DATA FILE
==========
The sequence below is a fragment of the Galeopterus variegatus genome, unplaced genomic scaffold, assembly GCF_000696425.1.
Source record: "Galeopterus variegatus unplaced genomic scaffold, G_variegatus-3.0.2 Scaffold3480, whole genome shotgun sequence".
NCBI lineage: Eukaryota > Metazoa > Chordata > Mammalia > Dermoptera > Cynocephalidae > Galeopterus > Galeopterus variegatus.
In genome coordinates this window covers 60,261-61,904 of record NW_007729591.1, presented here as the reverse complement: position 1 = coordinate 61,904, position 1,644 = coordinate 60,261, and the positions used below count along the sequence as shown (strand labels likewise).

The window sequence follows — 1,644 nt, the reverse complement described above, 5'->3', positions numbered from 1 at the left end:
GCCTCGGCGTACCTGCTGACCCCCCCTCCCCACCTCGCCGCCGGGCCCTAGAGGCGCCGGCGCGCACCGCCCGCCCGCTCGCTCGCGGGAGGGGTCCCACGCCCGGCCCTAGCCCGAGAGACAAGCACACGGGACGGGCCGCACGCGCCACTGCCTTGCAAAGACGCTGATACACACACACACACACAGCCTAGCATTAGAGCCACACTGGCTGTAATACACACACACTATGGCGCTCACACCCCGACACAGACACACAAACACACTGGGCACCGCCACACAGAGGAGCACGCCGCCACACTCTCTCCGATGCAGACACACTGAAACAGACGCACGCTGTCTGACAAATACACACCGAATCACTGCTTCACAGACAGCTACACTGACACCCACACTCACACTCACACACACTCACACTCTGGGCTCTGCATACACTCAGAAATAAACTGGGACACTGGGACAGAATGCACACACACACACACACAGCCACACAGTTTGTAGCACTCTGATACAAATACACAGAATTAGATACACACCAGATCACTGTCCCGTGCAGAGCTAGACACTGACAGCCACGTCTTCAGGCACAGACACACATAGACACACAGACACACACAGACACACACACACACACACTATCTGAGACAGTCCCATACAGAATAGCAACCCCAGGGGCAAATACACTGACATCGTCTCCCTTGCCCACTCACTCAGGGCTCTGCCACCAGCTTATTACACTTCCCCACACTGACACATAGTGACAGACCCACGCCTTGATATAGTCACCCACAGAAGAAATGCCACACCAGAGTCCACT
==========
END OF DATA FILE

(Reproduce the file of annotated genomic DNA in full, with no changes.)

The sequence below is a fragment of the Galeopterus variegatus genome, unplaced genomic scaffold, assembly GCF_000696425.1.
Source record: "Galeopterus variegatus unplaced genomic scaffold, G_variegatus-3.0.2 Scaffold3480, whole genome shotgun sequence".
NCBI lineage: Eukaryota > Metazoa > Chordata > Mammalia > Dermoptera > Cynocephalidae > Galeopterus > Galeopterus variegatus.
In genome coordinates this window covers 60,261-61,904 of record NW_007729591.1, presented here as the reverse complement: position 1 = coordinate 61,904, position 1,644 = coordinate 60,261, and the positions used below count along the sequence as shown (strand labels likewise).

The window sequence follows — 1,644 nt, the reverse complement described above, 5'->3', positions numbered from 1 at the left end:
GCCTCGGCGTACCTGCTGACCCCCCCTCCCCACCTCGCCGCCGGGCCCTAGAGGCGCCGGCGCGCACCGCCCGCCCGCTCGCTCGCGGGAGGGGTCCCACGCCCGGCCCTAGCCCGAGAGACAAGCACACGGGACGGGCCGCACGCGCCACTGCCTTGCAAAGACGCTGATACACACACACACACACAGCCTAGCATTAGAGCCACACTGGCTGTAATACACACACACTATGGCGCTCACACCCCGACACAGACACACAAACACACTGGGCACCGCCACACAGAGGAGCACGCCGCCACACTCTCTCCGATGCAGACACACTGAAACAGACGCACGCTGTCTGACAAATACACACCGAATCACTGCTTCACAGACAGCTACACTGACACCCACACTCACACTCACACACACTCACACTCTGGGCTCTGCATACACTCAGAAATAAACTGGGACACTGGGACAGAATGCACACACACACACACACAGCCACACAGTTTGTAGCACTCTGATACAAATACACAGAATTAGATACACACCAGATCACTGTCCCGTGCAGAGCTAGACACTGACAGCCACGTCTTCAGGCACAGACACACATAGACACACAGACACACACAGACACACACACACACACACTATCTGAGACAGTCCCATACAGAATAGCAACCCCAGGGGCAAATACACTGACATCGTCTCCCTTGCCCACTCACTCAGGGCTCTGCCACCAGCTTATTACACTTCCCCACACTGACACATAGTGACAGACCCACGCCTTGATATAGTCACCCACAGAAGAAATGCCACACCAGAGTCCACT